[This article is drawn from a paper presented by the author at the Vulnerability, Infrastructure, and Displacement Symposium held at University College London on 12-13 June 2019, as part of the panel on "Methodological Approaches." Click here, here, and here for articles based on other papers presented at the panel.]
Quantitative data collection in the social sciences is often seen as disengaged from people’s lived experiences. This is for two reasons: first, because those who design the research rarely take part in the data collection process on the ground; and second, because the data rarely register the encounters between the data collectors and the respondents. Quantitative research is about the numbers, not the experience or the process.
However, our recent experience of conducting surveys in the Hamra district of Beirut has taught us that one can do quantitative research differently, and that taking a more engaged approach—one based on what we call Citizen Social Science—can lead to innovation in both research practice and knowledge production.
Citizen Social Science, as we practice it at the Institute for Global Prosperity and the RELIEF Centre, is about building a research team based in and around the area of study. It is about recruiting local residents as Citizen Scientists, offering them training in research methods, developing a strong working relationship, and going out together to collect data in the field. The main idea behind this approach is that social science research should be carried out through sustained long-term collaboration with local residents in a way that ensures that the knowledge and skills developed in the process are embedded within the community. In fact, one of the authors, Mayssa, is a local resident who has spent most of her life in a neighbourhood immediately adjacent to Hamra.
In the context of this collaborative approach, our recent research activities have included a building and population count, an infrastructure survey, a household survey, and interviews with key stakeholders, including businesses, NGOs, local government representatives, and political parties in the neighbourhood. These activities are part of a larger and still-ongoing research agenda to map vulnerabilities and challenges to quality of life, and to develop a data-based prosperity index that can help local residents and organizations to more effectively identify and address existing challenges.
Undertaking surveys and other research activities as a large team—with a wider horizon of purpose than just collecting data—has allowed us to be more attuned and attentive to encounters in the field, and to translate such encounters into insights about the vulnerabilities that exist in Hamra. These were, in a sense, ethnographic encounters, much like the ones that we might read about in social anthropology texts. Yet, the fact that we were carrying out a comprehensive study of the neighbourhood, and that our team included more than ten Citizen Scientists with diverse backgrounds and experiences of the area, distinguished our work from traditional ethnography, which usually relies on a lone researcher selecting her or his interlocutors by following specific leads and networks in the field. Our practice differed from an ethnography in terms of the researchers, methods, and intended data outcomes that usually characterize anthropological research. At the same time, the fact that we collected data on the ground as a consolidated research team committed to the area also allowed us to see things differently than we would have, had we relied on recruiting external data collectors or “enumerators.”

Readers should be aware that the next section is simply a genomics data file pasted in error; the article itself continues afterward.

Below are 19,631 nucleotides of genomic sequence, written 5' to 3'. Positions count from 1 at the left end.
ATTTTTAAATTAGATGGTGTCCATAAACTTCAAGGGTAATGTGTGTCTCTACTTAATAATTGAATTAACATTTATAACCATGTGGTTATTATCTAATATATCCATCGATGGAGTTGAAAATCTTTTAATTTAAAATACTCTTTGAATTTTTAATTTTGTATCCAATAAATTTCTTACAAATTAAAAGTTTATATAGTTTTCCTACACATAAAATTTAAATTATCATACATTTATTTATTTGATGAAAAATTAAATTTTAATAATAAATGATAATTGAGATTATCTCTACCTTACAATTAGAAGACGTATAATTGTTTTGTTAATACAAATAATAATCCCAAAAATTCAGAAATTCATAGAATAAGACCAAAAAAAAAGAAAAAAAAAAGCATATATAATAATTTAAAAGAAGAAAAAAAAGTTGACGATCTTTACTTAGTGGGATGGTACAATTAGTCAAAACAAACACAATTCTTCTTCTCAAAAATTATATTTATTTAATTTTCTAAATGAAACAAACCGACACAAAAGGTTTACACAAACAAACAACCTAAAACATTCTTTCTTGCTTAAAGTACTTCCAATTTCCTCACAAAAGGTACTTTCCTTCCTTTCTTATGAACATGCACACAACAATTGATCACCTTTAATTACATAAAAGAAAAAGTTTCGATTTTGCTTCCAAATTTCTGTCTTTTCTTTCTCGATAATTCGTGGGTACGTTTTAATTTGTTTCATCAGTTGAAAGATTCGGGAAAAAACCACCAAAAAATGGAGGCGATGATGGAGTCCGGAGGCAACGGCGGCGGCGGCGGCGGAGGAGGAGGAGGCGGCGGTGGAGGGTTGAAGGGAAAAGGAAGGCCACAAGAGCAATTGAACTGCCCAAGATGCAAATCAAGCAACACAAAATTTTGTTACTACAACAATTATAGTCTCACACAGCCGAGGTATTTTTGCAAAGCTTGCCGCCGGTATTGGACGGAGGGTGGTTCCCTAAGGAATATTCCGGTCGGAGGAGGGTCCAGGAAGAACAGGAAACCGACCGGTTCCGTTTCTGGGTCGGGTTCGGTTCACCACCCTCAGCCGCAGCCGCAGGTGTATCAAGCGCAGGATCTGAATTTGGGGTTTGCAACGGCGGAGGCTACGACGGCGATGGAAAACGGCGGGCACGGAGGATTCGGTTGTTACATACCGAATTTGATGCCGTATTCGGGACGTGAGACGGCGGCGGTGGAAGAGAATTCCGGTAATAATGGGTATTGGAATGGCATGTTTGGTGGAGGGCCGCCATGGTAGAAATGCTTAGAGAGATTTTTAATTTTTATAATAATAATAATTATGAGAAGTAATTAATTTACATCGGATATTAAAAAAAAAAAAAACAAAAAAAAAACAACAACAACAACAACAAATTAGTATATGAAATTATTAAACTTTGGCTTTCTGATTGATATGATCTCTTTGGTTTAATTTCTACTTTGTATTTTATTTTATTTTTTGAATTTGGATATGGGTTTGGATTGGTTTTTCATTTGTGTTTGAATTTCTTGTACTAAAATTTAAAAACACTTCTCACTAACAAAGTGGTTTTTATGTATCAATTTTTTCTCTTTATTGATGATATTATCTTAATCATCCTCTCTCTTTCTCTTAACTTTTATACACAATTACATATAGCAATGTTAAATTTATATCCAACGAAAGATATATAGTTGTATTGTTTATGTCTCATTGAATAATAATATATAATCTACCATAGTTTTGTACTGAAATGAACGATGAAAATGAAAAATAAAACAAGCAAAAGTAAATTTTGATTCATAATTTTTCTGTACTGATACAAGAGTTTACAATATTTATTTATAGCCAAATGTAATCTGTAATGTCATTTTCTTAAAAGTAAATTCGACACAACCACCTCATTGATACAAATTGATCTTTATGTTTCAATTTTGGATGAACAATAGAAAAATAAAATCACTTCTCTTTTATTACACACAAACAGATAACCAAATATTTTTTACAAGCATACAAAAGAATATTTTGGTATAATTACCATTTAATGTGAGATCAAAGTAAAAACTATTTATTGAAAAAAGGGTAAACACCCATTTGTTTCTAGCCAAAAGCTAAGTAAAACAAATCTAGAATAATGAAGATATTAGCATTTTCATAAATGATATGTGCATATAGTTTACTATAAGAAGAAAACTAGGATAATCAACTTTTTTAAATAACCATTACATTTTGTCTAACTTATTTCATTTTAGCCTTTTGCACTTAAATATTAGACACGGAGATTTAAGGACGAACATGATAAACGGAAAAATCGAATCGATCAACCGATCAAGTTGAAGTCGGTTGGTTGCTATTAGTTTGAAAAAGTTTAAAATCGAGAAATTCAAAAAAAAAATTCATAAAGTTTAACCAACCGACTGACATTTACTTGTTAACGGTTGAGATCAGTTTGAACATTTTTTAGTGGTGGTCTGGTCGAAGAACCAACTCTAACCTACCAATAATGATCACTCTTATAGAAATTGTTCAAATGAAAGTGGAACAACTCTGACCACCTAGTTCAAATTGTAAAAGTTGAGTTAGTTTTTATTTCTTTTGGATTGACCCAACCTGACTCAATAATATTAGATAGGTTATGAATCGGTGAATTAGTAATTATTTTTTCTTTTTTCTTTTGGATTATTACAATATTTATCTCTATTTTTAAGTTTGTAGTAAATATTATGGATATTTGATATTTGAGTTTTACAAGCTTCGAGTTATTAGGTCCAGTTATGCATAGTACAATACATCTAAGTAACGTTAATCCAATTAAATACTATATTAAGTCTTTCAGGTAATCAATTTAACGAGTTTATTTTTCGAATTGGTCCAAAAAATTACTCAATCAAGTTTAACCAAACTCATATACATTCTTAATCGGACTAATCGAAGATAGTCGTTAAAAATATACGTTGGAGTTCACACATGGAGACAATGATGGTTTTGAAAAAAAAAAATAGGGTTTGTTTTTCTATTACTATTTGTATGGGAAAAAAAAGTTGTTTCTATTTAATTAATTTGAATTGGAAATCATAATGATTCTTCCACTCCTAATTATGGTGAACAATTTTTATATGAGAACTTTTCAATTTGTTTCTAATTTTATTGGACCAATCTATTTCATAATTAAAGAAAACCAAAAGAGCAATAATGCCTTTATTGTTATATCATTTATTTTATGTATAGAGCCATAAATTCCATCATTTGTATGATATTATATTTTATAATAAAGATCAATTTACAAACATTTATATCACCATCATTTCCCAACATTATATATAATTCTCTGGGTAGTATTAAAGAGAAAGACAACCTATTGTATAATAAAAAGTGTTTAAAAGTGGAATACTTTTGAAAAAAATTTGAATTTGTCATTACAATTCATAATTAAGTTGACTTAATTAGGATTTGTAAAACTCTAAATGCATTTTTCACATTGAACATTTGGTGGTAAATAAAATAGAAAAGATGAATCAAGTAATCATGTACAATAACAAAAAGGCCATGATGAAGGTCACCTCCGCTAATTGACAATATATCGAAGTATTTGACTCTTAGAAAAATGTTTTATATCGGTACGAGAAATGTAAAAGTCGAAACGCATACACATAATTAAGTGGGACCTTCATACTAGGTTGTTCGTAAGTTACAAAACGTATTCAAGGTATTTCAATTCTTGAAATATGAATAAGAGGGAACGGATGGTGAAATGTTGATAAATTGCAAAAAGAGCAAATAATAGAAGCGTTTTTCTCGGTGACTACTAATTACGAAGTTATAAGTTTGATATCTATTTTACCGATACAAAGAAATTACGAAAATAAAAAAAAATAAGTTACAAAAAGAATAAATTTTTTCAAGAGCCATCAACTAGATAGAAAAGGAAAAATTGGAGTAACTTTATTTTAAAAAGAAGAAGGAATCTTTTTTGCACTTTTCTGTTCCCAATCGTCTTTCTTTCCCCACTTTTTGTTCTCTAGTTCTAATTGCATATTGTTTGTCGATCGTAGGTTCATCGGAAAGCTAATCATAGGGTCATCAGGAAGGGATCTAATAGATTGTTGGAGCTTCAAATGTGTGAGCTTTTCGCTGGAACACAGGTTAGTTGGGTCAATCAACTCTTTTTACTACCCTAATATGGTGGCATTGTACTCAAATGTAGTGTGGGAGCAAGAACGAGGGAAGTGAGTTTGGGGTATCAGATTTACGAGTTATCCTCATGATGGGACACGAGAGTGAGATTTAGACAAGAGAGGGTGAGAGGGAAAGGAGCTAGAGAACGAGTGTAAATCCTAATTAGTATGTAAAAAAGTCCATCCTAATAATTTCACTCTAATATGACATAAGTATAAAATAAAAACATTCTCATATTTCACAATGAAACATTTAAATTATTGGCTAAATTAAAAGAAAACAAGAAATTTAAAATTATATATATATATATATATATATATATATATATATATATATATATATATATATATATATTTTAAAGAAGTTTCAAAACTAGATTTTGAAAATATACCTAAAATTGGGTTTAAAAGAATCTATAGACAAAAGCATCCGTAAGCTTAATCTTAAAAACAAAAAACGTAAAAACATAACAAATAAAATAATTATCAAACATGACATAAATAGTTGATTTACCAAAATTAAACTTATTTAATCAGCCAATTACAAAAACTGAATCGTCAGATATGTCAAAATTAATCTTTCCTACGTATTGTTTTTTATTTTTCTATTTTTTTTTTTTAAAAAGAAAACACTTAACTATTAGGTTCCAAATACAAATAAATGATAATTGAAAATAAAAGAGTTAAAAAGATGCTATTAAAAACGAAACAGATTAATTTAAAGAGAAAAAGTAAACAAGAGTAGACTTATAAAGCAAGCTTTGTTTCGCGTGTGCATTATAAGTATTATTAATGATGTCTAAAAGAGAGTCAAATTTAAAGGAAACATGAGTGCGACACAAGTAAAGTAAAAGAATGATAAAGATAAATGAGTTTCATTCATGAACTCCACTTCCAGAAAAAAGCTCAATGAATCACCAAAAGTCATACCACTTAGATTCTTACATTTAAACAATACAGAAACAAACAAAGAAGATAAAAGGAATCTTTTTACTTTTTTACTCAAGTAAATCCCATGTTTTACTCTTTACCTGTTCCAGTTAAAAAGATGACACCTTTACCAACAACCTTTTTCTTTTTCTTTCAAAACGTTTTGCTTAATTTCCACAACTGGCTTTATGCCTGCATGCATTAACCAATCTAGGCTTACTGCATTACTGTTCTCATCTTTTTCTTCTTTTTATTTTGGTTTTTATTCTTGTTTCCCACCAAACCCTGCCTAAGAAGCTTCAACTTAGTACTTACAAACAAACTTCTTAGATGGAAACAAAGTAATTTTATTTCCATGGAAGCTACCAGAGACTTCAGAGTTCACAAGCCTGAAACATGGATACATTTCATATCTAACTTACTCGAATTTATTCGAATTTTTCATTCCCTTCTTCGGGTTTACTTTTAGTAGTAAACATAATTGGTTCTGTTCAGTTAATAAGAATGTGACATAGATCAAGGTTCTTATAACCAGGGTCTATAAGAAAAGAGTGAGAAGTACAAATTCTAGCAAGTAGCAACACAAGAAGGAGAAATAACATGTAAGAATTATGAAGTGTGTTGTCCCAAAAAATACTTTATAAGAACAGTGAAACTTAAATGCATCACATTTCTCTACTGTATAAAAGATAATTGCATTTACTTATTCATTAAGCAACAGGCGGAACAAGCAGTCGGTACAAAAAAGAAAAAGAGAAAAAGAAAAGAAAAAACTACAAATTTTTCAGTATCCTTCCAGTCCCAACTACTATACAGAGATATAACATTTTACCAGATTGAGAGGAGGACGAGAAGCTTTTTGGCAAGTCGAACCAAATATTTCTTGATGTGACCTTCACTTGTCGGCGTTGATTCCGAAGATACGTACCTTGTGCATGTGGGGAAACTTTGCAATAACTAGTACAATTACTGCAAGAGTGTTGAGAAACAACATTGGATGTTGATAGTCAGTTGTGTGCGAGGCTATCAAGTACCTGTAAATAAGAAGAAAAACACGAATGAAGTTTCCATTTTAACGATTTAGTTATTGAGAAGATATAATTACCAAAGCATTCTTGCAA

The Citizen Social Science approach enabled us to bridge the traditional distinction between quantitative and qualitative research. It allowed members of our team to experience the process of surveying the neighbourhood in a very intimate, emotionally charged, and personal fashion beyond the quantitative dimension. And given that the Citizen Scientists were locally embedded with a major role in driving the larger research process, and steering its future uses, their encounters and experiences in the field constituted an integral part of the knowledge and capacity building that will inform the team’s future work.
Hamra is a very diverse place and also a very unequal place, although most people do not consider it to be a vulnerable neighbourhood. It is adjacent to Lebanon’s two most elite universities, and has a growing market for high-end real estate. Despite this visible affluence, however, the neighbourhood hosts a large group of displaced Syrians, as well as migrant workers from East Asia, South Asia, and Africa who are in precarious positions in terms of jobs, income, and housing. The long-term inhabitants of Hamra also include low to middle income Lebanese families who, while still benefitting from old rent laws, often face the threat of eviction.
Part of our team’s work was to study Hamra’s inequalities and vulnerabilities quantitatively—through rigorous surveying of the neighbourhood’s buildings, infrastructures, businesses, and residents. The very process of conducting the surveys, however, has led to encounters that have revealed the emotional dimension of vulnerability, and the subtle ways in which it can play out at the personal level. The following excerpt from Mayssa’s research diary illustrates one of the many encounters of such a personal nature. The vignette involves Mayssa and a young Citizen Scientist, Dina, who has lived and worked in Hamra for the past two years.